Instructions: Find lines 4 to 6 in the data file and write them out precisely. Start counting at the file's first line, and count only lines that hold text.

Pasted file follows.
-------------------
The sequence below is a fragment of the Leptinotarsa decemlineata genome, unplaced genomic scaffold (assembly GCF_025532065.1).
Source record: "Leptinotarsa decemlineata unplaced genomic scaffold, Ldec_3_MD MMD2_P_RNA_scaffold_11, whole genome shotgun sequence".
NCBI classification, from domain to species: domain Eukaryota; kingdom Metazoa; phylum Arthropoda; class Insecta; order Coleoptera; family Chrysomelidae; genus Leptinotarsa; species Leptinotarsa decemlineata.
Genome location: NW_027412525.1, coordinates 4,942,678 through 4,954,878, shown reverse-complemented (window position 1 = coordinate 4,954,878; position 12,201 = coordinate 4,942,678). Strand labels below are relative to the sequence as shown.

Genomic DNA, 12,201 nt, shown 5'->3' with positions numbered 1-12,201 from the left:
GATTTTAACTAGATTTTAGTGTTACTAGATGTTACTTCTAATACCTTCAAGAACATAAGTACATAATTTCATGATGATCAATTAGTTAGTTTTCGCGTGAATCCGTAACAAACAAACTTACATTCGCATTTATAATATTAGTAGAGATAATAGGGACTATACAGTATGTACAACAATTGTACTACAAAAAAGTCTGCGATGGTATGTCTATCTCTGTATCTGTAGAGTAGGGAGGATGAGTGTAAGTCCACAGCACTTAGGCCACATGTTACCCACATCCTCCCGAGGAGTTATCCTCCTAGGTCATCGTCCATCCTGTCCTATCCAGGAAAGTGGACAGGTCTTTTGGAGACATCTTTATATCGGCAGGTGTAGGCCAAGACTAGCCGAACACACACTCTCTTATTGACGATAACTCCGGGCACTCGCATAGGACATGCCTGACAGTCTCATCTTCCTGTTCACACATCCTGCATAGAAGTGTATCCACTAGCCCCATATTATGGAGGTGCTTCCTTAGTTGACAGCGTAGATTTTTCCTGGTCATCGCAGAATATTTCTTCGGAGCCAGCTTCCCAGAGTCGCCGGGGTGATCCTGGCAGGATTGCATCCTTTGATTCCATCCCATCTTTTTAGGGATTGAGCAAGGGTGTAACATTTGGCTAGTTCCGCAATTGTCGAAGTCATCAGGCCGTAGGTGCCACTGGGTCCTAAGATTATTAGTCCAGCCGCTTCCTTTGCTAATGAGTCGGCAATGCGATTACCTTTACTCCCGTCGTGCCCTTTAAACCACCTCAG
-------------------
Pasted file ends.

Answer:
Genome location: NW_027412525.1, coordinates 4,942,678 through 4,954,878, shown reverse-complemented (window position 1 = coordinate 4,954,878; position 12,201 = coordinate 4,942,678). Strand labels below are relative to the sequence as shown.

Genomic DNA, 12,201 nt, shown 5'->3' with positions numbered 1-12,201 from the left:
GATTTTAACTAGATTTTAGTGTTACTAGATGTTACTTCTAATACCTTCAAGAACATAAGTACATAATTTCATGATGATCAATTAGTTAGTTTTCGCGTGAATCCGTAACAAACAAACTTACATTCGCATTTATAATATTAGTAGAGATAATAGGGACTATACAGTATGTACAACAATTGTACTACAAAAAAGTCTGCGATGGTATGTCTATCTCTGTATCTGTAGAGTAGGGAGGATGAGTGTAAGTCCACAGCACTTAGGCCACATGTTACCCACATCCTCCCGAGGAGTTATCCTCCTAGGTCATCGTCCATCCTGTCCTATCCAGGAAAGTGGACAGGTCTTTTGGAGACATCTTTATATCGGCAGGTGTAGGCCAAGACTAGCCGAACACACACTCTCTTATTGACGATAACTCCGGGCACTCGCATAGGACATGCCTGACAGTCTCATCTTCCTGTTCACACATCCTGCATAGAAGTGTATCCACTAGCCCCATATTATGGAGGTGCTTCCTTAGTTGACAGCGTAGATTTTTCCTGGTCATCGCAGAATATTTCTTCGGAGCCAGCTTCCCAGAGTCGCCGGGGTGATCCTGGCAGGATTGCATCCTTTGATTCCATCCCATCTTTTTAGGGATTGAGCAAGGGTGTAACATTTGGCTAGTTCCGCAATTGTCGAAGTCATCAGGCCGTAGGTGCCACTGGGTCCTAAGATTATTAGTCCAGCCGCTTCCTTTGCTAATGAGTCGGCAATGCGATTACCTTTACTCCCGTCGTGCCCTTTAAACCACCTCAG